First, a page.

Asian Americans made up 5.8 percent of the population in 2011, according to the US Census Bureau. Harvard enrolled nearly the same percentage of Asian Americans each year between 2003 and 2013, according to Students for Fair Admissions. Asian American enrollment fluctuated between 15 percent and 20 percent of the entering class during these years, according to the filings. Other Ivy League institutions appeared to enroll Asian American students in a similar range of percentages between 2007 and 2013, as though they were filling a fixed number of seats by race, according to the filings.

Racial quotas were deemed illegal by the Supreme Court in 1978 in the case of Regents of the University of California v. Bakke.The same ruling stated that race-conscious admission that does not rely on racial quotas does not violate Title VI of the Civil Rights Act.

In the amicus brief, Brown and the other institutions make no explicit mention of Asian American applicants. Nevertheless, the brief rejects the suggestion that the signatories employ a quota system or racial balancing in their established admission practices. “No seats in the class are reserved for applicants of any race or ethnic background, nor are applicants of any race or background limited to a certain number of places,” the brief states.

Students for Fair Admissions argue that Asian Americans are held to a higher academic standard than other applicants. Asian American applicants had to score about 140 points higher than similarly qualified white applicants on the SAT to be accepted at elite schools, according to a 2009 study by Princeton Professor Thomas J. Espenshade and co-author Alexandra Radford cited in their court filings. The court documents and statistical analysis for the plaintiffs suggest that in the case of Harvard, one reason for this kind of admission disparity is that Asian American applicants are, on average, rated lower than white applicants in a “subjective personal component,” said Ben Backes, senior researcher at the American Institutes for Research. Harvard contests this analysis.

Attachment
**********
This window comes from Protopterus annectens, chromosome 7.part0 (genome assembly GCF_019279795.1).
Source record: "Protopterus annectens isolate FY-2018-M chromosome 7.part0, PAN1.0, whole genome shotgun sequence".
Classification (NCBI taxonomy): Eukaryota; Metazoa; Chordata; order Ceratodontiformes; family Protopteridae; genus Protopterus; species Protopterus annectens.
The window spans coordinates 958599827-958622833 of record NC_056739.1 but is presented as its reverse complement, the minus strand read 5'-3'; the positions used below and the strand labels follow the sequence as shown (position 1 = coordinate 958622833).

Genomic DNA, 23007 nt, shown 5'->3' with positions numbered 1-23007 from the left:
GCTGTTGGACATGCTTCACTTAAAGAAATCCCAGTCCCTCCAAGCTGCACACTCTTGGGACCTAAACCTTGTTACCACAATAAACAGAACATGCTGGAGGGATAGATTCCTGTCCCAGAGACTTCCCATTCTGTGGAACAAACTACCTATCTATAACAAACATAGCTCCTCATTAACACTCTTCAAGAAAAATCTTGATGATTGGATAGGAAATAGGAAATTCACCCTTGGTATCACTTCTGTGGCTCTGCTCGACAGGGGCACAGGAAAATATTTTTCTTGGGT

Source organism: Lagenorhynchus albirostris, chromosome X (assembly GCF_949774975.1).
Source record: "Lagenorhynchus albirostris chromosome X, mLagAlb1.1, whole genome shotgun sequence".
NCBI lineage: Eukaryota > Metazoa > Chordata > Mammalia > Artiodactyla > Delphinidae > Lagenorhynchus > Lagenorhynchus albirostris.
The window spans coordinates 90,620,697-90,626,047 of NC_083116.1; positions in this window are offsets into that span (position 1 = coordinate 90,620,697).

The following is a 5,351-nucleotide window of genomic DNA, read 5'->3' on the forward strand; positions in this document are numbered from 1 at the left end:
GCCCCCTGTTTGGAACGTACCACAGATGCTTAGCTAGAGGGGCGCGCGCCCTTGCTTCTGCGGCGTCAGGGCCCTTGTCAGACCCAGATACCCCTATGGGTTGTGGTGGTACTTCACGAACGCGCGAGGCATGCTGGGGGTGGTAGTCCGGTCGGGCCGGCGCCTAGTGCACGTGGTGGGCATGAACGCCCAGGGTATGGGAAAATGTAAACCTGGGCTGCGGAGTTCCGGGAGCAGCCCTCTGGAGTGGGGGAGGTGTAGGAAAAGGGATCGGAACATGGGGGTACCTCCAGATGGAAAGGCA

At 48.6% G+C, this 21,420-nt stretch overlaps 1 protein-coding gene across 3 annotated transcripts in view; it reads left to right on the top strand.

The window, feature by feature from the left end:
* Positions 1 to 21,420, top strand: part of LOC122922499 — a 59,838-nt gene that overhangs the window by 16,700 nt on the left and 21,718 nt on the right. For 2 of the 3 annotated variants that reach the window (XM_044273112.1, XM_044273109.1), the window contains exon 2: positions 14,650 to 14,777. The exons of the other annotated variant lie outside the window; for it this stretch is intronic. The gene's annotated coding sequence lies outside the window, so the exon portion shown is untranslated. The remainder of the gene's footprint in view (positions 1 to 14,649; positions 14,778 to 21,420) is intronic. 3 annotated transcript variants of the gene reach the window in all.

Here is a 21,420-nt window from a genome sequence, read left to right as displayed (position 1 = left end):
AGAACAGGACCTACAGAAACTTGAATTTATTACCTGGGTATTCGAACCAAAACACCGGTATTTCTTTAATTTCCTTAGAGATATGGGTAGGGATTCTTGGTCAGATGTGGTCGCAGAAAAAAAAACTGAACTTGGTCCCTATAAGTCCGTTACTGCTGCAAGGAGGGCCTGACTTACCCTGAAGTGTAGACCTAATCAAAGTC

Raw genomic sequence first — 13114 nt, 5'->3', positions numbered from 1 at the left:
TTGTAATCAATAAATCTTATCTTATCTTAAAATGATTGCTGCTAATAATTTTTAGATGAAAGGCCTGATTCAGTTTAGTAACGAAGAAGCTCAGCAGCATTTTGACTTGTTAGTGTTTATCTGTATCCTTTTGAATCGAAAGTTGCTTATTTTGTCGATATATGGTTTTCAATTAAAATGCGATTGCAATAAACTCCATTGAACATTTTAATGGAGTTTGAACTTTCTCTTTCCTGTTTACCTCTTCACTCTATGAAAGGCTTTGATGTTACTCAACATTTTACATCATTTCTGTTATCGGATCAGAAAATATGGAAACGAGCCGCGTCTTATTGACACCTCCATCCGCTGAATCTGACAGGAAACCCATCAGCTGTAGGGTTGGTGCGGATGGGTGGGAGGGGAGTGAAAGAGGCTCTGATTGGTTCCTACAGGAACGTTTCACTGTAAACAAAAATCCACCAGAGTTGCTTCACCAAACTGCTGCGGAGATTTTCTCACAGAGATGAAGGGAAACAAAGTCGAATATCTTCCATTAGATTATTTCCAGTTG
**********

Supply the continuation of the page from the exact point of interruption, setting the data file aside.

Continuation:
“There’s been a sense in the Asian American community for a long time that the deck is stacked against them, and many are going to point to the evidence in this case and say, told you so, or we knew it all along,” Backes said. “For them it is very much a question of fairness.”

A case considering Asian American discrimination in holistic admission was “one that people who look at affirmative action knew was coming,” and was 10 to 15 years in the making, Brown said.

As early as 1990, the Office of Civil Rights for the Department of Education found that Asian Americans were being admitted at “a significantly lower rate” to Harvard despite being “similarly qualified” to white peers between 1979 and 1988, though the probe attributed the disparity to the use of legacy admission policies.